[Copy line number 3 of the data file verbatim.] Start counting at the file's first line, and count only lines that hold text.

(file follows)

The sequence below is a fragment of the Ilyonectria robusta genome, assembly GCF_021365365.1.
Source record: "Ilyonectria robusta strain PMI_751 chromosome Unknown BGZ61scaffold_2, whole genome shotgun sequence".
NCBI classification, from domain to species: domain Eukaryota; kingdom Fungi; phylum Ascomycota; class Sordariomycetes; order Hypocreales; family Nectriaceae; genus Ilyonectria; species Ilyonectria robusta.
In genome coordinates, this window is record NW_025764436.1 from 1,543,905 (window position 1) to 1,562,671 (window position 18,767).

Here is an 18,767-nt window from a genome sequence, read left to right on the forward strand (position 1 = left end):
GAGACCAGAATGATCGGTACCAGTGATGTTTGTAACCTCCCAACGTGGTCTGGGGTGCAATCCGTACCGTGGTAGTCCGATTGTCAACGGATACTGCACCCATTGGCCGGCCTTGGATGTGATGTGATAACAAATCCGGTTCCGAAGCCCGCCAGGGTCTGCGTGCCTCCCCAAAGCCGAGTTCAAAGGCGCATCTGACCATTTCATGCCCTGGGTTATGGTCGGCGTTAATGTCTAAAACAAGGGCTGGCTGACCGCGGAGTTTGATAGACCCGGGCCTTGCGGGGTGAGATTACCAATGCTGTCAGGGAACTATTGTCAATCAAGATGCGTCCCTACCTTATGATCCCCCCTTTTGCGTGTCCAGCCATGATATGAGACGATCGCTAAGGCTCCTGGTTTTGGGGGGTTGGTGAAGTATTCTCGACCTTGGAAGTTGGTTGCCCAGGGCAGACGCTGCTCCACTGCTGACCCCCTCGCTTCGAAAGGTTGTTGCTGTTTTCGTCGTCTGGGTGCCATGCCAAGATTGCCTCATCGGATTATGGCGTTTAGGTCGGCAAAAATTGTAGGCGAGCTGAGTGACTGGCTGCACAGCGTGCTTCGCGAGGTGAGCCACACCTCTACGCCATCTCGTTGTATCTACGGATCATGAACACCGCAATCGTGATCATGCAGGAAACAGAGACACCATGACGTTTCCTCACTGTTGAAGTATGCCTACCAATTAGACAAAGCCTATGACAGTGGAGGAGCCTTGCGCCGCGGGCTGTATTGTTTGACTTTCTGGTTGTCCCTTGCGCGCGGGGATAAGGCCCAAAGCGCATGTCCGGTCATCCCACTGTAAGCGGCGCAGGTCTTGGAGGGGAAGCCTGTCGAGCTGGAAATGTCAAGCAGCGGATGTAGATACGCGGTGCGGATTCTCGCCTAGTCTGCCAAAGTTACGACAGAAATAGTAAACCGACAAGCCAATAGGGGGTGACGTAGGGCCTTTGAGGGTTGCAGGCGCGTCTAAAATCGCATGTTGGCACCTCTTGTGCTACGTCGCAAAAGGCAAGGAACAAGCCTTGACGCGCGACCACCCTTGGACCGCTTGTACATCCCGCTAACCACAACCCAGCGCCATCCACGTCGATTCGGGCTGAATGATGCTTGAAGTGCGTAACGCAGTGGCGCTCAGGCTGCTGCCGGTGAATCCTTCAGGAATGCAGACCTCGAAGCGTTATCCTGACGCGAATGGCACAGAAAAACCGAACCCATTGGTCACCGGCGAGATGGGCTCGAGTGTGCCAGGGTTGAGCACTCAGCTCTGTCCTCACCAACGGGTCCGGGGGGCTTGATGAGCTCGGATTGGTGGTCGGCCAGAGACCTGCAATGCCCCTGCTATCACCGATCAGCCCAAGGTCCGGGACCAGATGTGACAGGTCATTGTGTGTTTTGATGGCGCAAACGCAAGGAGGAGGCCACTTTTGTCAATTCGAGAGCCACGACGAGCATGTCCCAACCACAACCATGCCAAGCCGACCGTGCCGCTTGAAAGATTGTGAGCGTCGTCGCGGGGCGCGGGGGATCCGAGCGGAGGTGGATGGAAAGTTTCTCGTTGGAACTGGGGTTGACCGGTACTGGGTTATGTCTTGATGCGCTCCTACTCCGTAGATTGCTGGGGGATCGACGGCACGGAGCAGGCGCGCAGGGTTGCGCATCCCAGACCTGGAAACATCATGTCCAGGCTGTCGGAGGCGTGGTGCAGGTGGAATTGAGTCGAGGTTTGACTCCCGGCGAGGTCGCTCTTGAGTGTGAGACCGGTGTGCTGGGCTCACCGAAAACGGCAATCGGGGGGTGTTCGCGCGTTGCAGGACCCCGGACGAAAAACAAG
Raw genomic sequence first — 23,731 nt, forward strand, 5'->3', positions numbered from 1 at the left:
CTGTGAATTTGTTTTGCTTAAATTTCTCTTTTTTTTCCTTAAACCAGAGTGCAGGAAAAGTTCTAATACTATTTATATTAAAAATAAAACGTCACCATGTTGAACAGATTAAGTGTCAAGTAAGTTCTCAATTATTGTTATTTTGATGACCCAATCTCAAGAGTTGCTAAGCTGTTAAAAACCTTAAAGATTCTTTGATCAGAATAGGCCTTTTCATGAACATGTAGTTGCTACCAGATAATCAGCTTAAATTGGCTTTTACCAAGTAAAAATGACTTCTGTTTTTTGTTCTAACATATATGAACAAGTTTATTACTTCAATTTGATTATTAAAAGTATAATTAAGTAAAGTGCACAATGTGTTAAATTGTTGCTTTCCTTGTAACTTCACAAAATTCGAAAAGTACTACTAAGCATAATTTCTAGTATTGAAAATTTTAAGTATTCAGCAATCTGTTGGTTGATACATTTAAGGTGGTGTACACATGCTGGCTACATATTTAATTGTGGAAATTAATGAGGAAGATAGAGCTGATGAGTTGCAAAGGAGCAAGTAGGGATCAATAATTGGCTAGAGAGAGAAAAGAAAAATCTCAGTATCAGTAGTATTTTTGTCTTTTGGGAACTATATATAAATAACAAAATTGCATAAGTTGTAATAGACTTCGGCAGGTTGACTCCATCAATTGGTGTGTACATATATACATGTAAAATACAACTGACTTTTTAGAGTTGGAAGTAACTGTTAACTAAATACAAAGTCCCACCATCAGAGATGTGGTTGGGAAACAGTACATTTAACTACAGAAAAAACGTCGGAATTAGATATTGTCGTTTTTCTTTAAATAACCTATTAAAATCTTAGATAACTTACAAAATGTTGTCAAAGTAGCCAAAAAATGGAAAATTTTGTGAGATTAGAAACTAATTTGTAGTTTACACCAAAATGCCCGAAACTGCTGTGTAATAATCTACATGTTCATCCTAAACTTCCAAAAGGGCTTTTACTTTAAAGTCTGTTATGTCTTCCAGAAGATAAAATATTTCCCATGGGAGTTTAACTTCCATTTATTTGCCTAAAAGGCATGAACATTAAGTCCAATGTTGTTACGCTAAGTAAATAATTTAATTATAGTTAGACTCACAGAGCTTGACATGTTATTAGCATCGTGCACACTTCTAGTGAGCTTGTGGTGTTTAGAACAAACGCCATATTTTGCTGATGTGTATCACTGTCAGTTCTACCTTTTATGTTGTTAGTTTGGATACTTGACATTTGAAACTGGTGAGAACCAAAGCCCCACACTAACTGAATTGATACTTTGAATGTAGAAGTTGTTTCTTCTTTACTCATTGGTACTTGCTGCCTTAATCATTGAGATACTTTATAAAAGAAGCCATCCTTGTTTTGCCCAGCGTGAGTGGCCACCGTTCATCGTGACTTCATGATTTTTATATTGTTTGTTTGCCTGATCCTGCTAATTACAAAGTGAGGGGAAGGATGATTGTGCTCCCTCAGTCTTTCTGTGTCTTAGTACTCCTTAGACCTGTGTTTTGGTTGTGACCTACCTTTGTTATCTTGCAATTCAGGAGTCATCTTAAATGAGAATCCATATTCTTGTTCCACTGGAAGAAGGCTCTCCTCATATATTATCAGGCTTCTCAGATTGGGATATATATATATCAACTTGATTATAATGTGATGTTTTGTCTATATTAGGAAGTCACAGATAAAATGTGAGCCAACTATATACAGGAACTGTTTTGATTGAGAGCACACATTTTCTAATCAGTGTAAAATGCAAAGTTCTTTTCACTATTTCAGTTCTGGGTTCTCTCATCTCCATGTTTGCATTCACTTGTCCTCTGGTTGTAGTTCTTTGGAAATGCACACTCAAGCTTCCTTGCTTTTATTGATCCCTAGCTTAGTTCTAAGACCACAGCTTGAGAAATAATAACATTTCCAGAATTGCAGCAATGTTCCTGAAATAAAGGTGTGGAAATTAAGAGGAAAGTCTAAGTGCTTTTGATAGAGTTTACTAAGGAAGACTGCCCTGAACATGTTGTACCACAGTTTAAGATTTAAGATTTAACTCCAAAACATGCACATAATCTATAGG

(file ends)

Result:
NCBI classification, from domain to species: domain Eukaryota; kingdom Fungi; phylum Ascomycota; class Sordariomycetes; order Hypocreales; family Nectriaceae; genus Ilyonectria; species Ilyonectria robusta.